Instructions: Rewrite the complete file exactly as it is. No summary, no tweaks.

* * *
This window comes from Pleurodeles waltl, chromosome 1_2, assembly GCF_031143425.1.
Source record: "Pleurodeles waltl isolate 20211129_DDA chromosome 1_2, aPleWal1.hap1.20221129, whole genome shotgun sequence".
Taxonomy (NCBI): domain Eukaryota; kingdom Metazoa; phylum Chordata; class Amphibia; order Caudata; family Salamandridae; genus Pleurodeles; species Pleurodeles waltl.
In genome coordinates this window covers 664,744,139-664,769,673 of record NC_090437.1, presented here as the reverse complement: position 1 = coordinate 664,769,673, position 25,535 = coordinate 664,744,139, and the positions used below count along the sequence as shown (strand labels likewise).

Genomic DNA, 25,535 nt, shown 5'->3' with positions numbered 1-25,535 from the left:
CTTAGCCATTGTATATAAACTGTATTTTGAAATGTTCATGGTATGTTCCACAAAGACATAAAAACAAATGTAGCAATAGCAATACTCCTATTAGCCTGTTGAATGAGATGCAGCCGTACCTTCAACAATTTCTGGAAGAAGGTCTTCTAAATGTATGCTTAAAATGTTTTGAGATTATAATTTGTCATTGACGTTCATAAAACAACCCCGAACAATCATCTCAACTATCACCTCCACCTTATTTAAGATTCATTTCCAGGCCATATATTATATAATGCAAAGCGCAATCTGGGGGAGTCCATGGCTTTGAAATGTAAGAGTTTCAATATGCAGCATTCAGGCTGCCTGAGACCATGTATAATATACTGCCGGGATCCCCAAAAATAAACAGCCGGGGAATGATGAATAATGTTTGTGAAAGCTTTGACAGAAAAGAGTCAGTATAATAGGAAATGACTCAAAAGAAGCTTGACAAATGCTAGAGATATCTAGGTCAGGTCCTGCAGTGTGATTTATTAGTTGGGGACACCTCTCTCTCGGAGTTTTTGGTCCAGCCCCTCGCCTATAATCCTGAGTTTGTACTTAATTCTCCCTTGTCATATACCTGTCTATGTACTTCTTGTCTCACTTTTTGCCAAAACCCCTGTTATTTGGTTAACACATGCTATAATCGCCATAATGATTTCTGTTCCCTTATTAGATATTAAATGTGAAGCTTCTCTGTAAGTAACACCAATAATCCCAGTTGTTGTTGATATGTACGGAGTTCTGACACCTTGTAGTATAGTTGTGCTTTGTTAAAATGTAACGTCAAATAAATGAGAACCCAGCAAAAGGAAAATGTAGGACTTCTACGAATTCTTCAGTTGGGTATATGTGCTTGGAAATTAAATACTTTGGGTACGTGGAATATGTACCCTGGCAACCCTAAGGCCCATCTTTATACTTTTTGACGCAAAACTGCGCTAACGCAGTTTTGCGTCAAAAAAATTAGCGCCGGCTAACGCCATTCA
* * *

This window comes from Pleurodeles waltl, chromosome 1_2, assembly GCF_031143425.1.
Source record: "Pleurodeles waltl isolate 20211129_DDA chromosome 1_2, aPleWal1.hap1.20221129, whole genome shotgun sequence".
Taxonomy (NCBI): domain Eukaryota; kingdom Metazoa; phylum Chordata; class Amphibia; order Caudata; family Salamandridae; genus Pleurodeles; species Pleurodeles waltl.
In genome coordinates this window covers 664,744,139-664,769,673 of record NC_090437.1, presented here as the reverse complement: position 1 = coordinate 664,769,673, position 25,535 = coordinate 664,744,139, and the positions used below count along the sequence as shown (strand labels likewise).

Genomic DNA, 25,535 nt, shown 5'->3' with positions numbered 1-25,535 from the left:
CTTAGCCATTGTATATAAACTGTATTTTGAAATGTTCATGGTATGTTCCACAAAGACATAAAAACAAATGTAGCAATAGCAATACTCCTATTAGCCTGTTGAATGAGATGCAGCCGTACCTTCAACAATTTCTGGAAGAAGGTCTTCTAAATGTATGCTTAAAATGTTTTGAGATTATAATTTGTCATTGACGTTCATAAAACAACCCCGAACAATCATCTCAACTATCACCTCCACCTTATTTAAGATTCATTTCCAGGCCATATATTATATAATGCAAAGCGCAATCTGGGGGAGTCCATGGCTTTGAAATGTAAGAGTTTCAATATGCAGCATTCAGGCTGCCTGAGACCATGTATAATATACTGCCGGGATCCCCAAAAATAAACAGCCGGGGAATGATGAATAATGTTTGTGAAAGCTTTGACAGAAAAGAGTCAGTATAATAGGAAATGACTCAAAAGAAGCTTGACAAATGCTAGAGATATCTAGGTCAGGTCCTGCAGTGTGATTTATTAGTTGGGGACACCTCTCTCTCGGAGTTTTTGGTCCAGCCCCTCGCCTATAATCCTGAGTTTGTACTTAATTCTCCCTTGTCATATACCTGTCTATGTACTTCTTGTCTCACTTTTTGCCAAAACCCCTGTTATTTGGTTAACACATGCTATAATCGCCATAATGATTTCTGTTCCCTTATTAGATATTAAATGTGAAGCTTCTCTGTAAGTAACACCAATAATCCCAGTTGTTGTTGATATGTACGGAGTTCTGACACCTTGTAGTATAGTTGTGCTTTGTTAAAATGTAACGTCAAATAAATGAGAACCCAGCAAAAGGAAAATGTAGGACTTCTACGAATTCTTCAGTTGGGTATATGTGCTTGGAAATTAAATACTTTGGGTACGTGGAATATGTACCCTGGCAACCCTAAGGCCCATCTTTATACTTTTTGACGCAAAACTGCGCTAACGCAGTTTTGCGTCAAAAAAATTAGCGCCGGCTAACGCCATTCA